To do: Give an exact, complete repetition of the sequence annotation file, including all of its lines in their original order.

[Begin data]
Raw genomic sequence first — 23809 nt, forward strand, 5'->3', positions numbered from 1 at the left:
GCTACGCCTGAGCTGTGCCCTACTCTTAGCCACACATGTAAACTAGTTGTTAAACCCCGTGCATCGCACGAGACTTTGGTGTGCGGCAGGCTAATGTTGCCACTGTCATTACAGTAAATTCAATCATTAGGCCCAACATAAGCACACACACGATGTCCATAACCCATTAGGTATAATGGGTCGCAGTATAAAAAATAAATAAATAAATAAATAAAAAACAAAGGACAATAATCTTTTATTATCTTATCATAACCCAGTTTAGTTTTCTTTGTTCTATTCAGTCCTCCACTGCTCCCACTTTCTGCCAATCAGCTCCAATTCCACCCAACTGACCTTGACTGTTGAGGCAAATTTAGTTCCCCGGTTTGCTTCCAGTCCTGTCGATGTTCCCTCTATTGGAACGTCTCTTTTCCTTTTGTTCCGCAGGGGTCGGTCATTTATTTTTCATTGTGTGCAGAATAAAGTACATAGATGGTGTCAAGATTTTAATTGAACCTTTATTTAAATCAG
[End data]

Raw genomic sequence first — 23809 nt, forward strand, 5'->3', positions numbered from 1 at the left:
GCTACGCCTGAGCTGTGCCCTACTCTTAGCCACACATGTAAACTAGTTGTTAAACCCCGTGCATCGCACGAGACTTTGGTGTGCGGCAGGCTAATGTTGCCACTGTCATTACAGTAAATTCAATCATTAGGCCCAACATAAGCACACACACGATGTCCATAACCCATTAGGTATAATGGGTCGCAGTATAAAAAATAAATAAATAAATAAATAAAAAACAAAGGACAATAATCTTTTATTATCTTATCATAACCCAGTTTAGTTTTCTTTGTTCTATTCAGTCCTCCACTGCTCCCACTTTCTGCCAATCAGCTCCAATTCCACCCAACTGACCTTGACTGTTGAGGCAAATTTAGTTCCCCGGTTTGCTTCCAGTCCTGTCGATGTTCCCTCTATTGGAACGTCTCTTTTCCTTTTGTTCCGCAGGGGTCGGTCATTTATTTTTCATTGTGTGCAGAATAAAGTACATAGATGGTGTCAAGATTTTAATTGAACCTTTATTTAAATCAG